But his efforts could be thwarted by a nervous public who he claimed are avoiding trips abroad for fear of having to quarantine.
He said: ‘People are still afraid of travelling. Of course, we are having weekly changes, as you know, to the quarantine list.
‘We don’t have a testing solution yet. And still our customers are paying APD (air passenger duty) even just to fly on domestic regional flights.
‘So the overall situation is quite challenging, and this is why we are taking every measure possible to make sure that we can actually make it through this winter.’
Mr Cruz called on the government to approach its quarantine list of countries on a regional basis, allowing them still to fly to areas of a nation which has low cases.
In a wide-ranging committee appearance via video-link, he also reaffirmed BA’s commitment to be net zero by 2050.
The man who presided over British Airways’ decline steps down: Airline owner’s chief executive Willie ‘The Slasher’ Walsh who oversaw £121m industrial dispute, IT catastrophes and Covid
Willie Walsh, 58, first joined the aviation field in 1979, when at the age of 17 he became a trainee pilot for Irish flag carrier Aer Lingus.
He completed a Master’s degree in management and business administration at Trinity College, Dublin while in this role, before advancing to become a Boeing 737 captain.
Mr Walsh then joined company management and held positions including chief executive for then-company subsidiary Futura from 1998 to 2000.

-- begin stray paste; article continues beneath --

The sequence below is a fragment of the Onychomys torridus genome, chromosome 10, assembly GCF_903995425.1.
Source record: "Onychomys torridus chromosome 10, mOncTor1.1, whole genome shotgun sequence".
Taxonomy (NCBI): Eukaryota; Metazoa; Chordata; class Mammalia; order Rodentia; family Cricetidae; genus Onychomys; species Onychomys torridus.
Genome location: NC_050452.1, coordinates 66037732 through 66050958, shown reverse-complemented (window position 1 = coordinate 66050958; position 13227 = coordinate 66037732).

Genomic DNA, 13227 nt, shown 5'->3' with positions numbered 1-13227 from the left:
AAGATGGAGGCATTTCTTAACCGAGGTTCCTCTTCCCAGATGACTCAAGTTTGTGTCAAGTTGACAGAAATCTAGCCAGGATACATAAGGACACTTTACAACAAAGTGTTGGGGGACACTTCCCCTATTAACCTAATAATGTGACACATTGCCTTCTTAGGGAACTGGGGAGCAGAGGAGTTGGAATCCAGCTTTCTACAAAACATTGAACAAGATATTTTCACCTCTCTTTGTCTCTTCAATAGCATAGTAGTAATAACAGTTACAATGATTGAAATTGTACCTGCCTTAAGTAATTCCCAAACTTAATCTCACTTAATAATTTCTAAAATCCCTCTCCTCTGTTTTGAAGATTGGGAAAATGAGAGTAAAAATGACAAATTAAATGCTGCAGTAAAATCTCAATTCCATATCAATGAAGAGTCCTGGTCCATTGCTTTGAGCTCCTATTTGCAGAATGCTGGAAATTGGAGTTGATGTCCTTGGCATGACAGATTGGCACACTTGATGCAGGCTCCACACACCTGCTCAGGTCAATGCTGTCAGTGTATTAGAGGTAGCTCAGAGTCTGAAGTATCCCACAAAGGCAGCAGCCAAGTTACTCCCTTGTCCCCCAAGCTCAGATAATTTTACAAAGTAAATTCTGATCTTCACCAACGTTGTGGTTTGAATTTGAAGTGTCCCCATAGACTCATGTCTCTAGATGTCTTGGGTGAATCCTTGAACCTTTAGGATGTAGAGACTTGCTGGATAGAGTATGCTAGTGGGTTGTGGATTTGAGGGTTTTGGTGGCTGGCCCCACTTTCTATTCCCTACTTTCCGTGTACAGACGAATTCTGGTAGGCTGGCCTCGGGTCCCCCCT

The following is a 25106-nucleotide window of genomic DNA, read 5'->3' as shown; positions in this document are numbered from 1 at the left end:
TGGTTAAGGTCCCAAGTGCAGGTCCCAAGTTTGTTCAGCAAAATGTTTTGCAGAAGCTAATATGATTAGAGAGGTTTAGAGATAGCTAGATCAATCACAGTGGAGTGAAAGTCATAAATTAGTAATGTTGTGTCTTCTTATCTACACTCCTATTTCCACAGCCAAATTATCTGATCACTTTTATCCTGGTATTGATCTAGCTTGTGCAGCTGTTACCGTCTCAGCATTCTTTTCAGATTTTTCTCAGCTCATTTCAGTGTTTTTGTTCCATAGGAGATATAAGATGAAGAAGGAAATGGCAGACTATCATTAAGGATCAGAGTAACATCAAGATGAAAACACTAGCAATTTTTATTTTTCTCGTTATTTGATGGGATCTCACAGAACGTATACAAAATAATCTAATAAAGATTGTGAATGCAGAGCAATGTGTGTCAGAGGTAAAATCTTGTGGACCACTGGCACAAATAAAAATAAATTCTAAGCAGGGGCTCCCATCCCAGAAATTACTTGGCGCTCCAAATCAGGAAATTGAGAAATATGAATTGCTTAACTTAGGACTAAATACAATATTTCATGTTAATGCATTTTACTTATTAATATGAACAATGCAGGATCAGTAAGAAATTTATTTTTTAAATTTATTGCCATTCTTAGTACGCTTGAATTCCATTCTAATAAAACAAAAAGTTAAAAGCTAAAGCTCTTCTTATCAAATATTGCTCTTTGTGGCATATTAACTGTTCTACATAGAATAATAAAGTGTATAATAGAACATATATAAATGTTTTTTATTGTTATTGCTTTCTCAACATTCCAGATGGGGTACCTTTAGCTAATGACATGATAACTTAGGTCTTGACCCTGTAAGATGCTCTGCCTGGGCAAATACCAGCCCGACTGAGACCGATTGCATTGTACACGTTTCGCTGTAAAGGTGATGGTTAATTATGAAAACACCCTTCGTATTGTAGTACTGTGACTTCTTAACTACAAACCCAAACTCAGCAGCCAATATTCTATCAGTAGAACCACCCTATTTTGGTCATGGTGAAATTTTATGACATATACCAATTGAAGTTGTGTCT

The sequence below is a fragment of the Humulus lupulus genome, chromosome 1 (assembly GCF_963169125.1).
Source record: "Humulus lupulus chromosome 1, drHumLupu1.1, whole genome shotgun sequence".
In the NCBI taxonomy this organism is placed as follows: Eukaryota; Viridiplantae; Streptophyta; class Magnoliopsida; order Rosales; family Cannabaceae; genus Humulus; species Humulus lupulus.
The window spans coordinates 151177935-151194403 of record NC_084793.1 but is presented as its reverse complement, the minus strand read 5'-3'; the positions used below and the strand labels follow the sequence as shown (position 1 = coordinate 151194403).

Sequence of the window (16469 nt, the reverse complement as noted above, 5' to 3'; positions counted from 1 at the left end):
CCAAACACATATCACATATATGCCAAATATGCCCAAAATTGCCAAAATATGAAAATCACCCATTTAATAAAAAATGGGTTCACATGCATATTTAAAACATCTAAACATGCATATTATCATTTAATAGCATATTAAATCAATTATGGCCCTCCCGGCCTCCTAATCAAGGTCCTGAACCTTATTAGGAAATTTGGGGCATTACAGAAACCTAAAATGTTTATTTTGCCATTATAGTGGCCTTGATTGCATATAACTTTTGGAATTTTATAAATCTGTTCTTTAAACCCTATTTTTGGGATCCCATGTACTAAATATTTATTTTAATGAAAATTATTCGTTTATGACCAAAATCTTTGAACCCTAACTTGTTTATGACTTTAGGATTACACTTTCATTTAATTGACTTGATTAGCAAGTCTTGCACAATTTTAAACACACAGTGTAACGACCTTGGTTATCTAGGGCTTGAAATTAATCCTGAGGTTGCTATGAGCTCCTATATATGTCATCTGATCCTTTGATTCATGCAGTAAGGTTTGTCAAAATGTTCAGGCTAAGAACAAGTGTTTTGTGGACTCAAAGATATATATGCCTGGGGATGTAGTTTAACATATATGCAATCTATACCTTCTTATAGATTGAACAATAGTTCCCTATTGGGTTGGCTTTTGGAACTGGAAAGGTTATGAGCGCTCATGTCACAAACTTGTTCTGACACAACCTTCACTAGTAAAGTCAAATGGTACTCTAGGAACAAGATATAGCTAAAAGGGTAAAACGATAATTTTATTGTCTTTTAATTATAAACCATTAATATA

In 2000, he returned to Aer Lingus as Chief Operating Officer and rose to CEO, succeeding Michael Foley, a year later.
Throughout his time as CEO, Mr Walsh reconfigured Aer Lingus as a budget airline – removing short-haul Business Class options and axing around 2,500 jobs in a time of financial instability. The move earned him the nickname ‘Slasher.’
Willie Walsh, 58, first joined the aviation field in 1979, when at the age of 17 he became a trainee pilot for Irish flag carrier Aer Lingus
He resigned from the company in January 2005, and briefly worked for Virgin Atlantic before joining British Airways in May.
Mr Walsh became chief executive of the airline that October, succeeding Rod Eddington.
The former pilot presided over BA until 2011, a turbulent time for the airline industry as it dealt with continued fallout from 9/11 and the financial crisis.
This period saw several BA disasters, including an IT shutdown in 2017 which left 75,000 bank holiday passengers stranded, and a bitter dispute with pilots’ pay which brought huge disruption to passengers in September last year.
The dispute saw 3,000 pilots go on strike, causing sweeping cancellations and costing the airline £121million in one of the most damaging periods in the airline’s 100-year history.
The industrial action came a year after hackers stole the personal data of half-a-million BA customers in a breach which led to a £183million fine.
BA cut staff numbers by 6,000 between 2008 and 2010 with Mr Walsh calling striking cabin crew ‘dysfunctional’ and claiming some staff were ‘out of touch with reality’.
In 2011, British Airways joined forces with Spanish airline Iberia in a £5 billion merger to create IAG. Mr Walsh saw his salary rise from £735,000 to £825,000 following the merger and in 2015 it was reported that his total pay was almost £5million.
He was reported to have received pay and bonuses of just under £4million in 2017, up 60 per cent from £2.46million in 2016.
From his position at IAG, Walsh was said to hold much of the power for finances at BA – and some blamed him when a computer meltdown hit 75,000 air passengers in 2017.
Mr Walsh had insisted that rather than ‘cost-cutting’ the drastic measures taken under his tenure were more akin to ‘efficiency’.
He announced in January this year he would be stepping down from the role in March, but later opted to delay his retirement in order to guide the airline through the pandemic.